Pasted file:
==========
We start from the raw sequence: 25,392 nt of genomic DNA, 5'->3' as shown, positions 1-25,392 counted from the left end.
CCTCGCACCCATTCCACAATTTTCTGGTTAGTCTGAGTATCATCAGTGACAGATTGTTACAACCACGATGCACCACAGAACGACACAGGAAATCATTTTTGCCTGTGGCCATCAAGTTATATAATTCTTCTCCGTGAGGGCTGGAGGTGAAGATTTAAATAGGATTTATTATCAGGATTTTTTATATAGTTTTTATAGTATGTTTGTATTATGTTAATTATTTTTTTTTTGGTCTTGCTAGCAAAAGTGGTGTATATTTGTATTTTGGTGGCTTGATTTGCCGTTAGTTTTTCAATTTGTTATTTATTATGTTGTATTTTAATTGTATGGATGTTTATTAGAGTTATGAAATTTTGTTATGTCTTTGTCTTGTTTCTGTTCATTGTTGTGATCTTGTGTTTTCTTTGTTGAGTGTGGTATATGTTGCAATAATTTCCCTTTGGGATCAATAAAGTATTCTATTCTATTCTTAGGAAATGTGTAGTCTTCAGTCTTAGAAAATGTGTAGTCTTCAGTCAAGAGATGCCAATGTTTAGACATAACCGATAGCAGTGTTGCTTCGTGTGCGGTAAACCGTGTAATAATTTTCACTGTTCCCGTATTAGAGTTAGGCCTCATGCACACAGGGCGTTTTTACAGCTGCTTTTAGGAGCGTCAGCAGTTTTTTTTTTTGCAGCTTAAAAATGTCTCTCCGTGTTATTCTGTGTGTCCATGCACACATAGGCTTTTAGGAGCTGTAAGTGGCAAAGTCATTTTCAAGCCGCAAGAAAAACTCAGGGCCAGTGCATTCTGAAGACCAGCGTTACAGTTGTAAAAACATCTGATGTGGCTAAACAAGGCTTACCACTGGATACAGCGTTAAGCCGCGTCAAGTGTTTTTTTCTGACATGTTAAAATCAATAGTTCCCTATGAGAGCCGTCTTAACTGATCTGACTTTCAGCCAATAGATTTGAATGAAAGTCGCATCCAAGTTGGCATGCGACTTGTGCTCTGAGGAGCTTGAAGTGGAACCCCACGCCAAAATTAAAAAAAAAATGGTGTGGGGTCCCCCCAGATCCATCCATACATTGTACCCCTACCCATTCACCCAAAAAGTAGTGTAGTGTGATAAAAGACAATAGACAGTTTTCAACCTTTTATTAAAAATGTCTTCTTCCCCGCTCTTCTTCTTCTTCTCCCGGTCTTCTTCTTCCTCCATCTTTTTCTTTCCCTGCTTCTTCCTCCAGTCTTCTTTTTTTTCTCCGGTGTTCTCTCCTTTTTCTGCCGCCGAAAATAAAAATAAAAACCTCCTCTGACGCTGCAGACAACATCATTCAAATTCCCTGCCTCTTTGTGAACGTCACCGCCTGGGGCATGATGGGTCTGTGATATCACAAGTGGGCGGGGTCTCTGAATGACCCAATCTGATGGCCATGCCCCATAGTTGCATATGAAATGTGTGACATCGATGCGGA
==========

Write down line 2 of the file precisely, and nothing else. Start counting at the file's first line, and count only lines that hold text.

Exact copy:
CCTCGCACCCATTCCACAATTTTCTGGTTAGTCTGAGTATCATCAGTGACAGATTGTTACAACCACGATGCACCACAGAACGACACAGGAAATCATTTTTGCCTGTGGCCATCAAGTTATATAATTCTTCTCCGTGAGGGCTGGAGGTGAAGATTTAAATAGGATTTATTATCAGGATTTTTTATATAGTTTTTATAGTATGTTTGTATTATGTTAATTATTTTTTTTTTGGTCTTGCTAGCAAAAGTGGTGTATATTTGTATTTTGGTGGCTTGATTTGCCGTTAGTTTTTCAATTTGTTATTTATTATGTTGTATTTTAATTGTATGGATGTTTATTAGAGTTATGAAATTTTGTTATGTCTTTGTCTTGTTTCTGTTCATTGTTGTGATCTTGTGTTTTCTTTGTTGAGTGTGGTATATGTTGCAATAATTTCCCTTTGGGATCAATAAAGTATTCTATTCTATTCTTAGGAAATGTGTAGTCTTCAGTCTTAGAAAATGTGTAGTCTTCAGTCAAGAGATGCCAATGTTTAGACATAACCGATAGCAGTGTTGCTTCGTGTGCGGTAAACCGTGTAATAATTTTCACTGTTCCCGTATTAGAGTTAGGCCTCATGCACACAGGGCGTTTTTACAGCTGCTTTTAGGAGCGTCAGCAGTTTTTTTTTTTGCAGCTTAAAAATGTCTCTCCGTGTTATTCTGTGTGTCCATGCACACATAGGCTTTTAGGAGCTGTAAGTGGCAAAGTCATTTTCAAGCCGCAAGAAAAACTCAGGGCCAGTGCATTCTGAAGACCAGCGTTACAGTTGTAAAAACATCTGATGTGGCTAAACAAGGCTTACCACTGGATACAGCGTTAAGCCGCGTCAAGTGTTTTTTTCTGACATGTTAAAATCAATAGTTCCCTATGAGAGCCGTCTTAACTGATCTGACTTTCAGCCAATAGATTTGAATGAAAGTCGCATCCAAGTTGGCATGCGACTTGTGCTCTGAGGAGCTTGAAGTGGAACCCCACGCCAAAATTAAAAAAAAAATGGTGTGGGGTCCCCCCAGATCCATCCATACATTGTACCCCTACCCATTCACCCAAAAAGTAGTGTAGTGTGATAAAAGACAATAGACAGTTTTCAACCTTTTATTAAAAATGTCTTCTTCCCCGCTCTTCTTCTTCTTCTCCCGGTCTTCTTCTTCCTCCATCTTTTTCTTTCCCTGCTTCTTCCTCCAGTCTTCTTTTTTTTCTCCGGTGTTCTCTCCTTTTTCTGCCGCCGAAAATAAAAATAAAAACCTCCTCTGACGCTGCAGACAACATCATTCAAATTCCCTGCCTCTTTGTGAACGTCACCGCCTGGGGCATGATGGGTCTGTGATATCACAAGTGGGCGGGGTCTCTGAATGACCCAATCTGATGGCCATGCCCCATAGTTGCATATGAAATGTGTGACATCGATGCGGA